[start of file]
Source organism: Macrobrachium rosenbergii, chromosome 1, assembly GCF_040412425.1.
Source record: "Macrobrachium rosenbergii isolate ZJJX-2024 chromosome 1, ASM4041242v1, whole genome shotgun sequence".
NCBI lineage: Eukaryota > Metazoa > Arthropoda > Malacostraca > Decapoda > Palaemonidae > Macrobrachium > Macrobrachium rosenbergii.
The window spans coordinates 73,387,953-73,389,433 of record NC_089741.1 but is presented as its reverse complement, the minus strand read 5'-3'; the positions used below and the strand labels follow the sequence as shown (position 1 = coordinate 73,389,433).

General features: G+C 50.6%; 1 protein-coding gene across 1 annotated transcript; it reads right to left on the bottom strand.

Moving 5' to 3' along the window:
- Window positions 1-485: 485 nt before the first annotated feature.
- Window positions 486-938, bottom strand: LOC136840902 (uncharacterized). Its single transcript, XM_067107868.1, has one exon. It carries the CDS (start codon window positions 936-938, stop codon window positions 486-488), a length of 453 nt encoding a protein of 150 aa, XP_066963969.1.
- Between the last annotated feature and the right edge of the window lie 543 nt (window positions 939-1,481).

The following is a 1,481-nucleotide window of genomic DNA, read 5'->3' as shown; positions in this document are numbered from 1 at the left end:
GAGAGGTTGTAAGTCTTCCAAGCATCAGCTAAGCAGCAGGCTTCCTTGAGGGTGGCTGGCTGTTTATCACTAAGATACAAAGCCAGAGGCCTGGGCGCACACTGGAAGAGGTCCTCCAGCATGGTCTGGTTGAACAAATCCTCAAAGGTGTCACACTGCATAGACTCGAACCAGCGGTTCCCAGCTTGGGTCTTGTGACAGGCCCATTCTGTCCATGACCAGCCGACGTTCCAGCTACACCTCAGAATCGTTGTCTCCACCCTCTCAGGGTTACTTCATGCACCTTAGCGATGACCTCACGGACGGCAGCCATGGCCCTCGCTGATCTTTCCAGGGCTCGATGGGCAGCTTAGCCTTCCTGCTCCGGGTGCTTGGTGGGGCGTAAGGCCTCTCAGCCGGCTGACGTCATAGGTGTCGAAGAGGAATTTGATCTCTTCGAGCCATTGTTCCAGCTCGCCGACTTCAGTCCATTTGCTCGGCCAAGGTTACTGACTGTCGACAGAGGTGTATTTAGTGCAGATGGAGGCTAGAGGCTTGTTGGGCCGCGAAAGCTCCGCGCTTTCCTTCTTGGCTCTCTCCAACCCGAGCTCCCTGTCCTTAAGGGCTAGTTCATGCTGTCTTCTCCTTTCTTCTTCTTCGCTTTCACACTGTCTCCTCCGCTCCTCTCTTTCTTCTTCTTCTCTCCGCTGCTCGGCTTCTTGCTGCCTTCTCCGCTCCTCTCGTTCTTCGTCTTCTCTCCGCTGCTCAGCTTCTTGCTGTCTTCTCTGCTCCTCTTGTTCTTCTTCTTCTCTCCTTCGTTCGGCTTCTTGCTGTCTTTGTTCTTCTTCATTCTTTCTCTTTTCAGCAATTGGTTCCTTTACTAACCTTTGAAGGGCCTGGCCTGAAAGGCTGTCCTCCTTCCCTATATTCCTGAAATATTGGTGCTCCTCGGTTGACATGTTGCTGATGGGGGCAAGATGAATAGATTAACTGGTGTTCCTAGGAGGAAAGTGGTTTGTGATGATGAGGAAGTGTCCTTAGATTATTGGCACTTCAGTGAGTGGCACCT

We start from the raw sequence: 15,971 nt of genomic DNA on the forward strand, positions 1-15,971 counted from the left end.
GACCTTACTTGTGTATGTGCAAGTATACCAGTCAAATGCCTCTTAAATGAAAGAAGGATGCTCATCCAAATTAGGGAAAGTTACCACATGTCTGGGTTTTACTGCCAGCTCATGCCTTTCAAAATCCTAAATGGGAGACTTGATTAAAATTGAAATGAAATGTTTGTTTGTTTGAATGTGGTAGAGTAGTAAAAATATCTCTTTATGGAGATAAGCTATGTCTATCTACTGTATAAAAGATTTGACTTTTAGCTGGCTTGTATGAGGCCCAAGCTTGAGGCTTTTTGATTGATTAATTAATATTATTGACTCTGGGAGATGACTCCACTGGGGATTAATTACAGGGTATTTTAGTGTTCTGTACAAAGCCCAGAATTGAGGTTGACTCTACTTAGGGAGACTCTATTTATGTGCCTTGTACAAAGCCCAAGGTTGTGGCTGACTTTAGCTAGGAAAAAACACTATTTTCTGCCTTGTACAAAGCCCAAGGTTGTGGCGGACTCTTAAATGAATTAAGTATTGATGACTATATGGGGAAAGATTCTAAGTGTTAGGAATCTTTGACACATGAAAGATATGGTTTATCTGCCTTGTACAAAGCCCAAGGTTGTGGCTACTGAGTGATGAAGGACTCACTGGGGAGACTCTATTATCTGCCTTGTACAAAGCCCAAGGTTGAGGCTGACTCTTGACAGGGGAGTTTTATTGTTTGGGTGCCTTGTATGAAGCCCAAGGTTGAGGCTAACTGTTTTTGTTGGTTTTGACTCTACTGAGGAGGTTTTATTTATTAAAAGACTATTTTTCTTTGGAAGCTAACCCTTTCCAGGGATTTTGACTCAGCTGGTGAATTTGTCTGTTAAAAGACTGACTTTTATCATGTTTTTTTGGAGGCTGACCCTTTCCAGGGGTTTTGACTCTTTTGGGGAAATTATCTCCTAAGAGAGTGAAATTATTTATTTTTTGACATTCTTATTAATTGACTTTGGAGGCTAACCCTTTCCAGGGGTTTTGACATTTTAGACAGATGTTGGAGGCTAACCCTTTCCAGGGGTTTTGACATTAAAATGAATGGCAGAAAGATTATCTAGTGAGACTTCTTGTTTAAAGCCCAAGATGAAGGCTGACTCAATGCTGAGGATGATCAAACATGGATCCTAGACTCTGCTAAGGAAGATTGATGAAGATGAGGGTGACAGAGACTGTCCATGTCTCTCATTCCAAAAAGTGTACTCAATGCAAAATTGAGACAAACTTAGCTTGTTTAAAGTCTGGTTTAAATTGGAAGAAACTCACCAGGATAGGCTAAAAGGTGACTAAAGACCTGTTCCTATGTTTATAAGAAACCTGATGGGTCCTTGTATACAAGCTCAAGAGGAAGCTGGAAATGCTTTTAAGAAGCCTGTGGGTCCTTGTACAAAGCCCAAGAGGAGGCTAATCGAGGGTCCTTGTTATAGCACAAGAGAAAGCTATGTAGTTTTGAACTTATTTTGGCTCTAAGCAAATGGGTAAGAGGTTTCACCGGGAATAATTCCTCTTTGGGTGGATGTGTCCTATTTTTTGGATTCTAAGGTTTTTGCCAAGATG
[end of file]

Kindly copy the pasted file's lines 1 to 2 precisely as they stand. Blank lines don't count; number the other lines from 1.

Source organism: Macrobrachium rosenbergii, chromosome 1, assembly GCF_040412425.1.
Source record: "Macrobrachium rosenbergii isolate ZJJX-2024 chromosome 1, ASM4041242v1, whole genome shotgun sequence".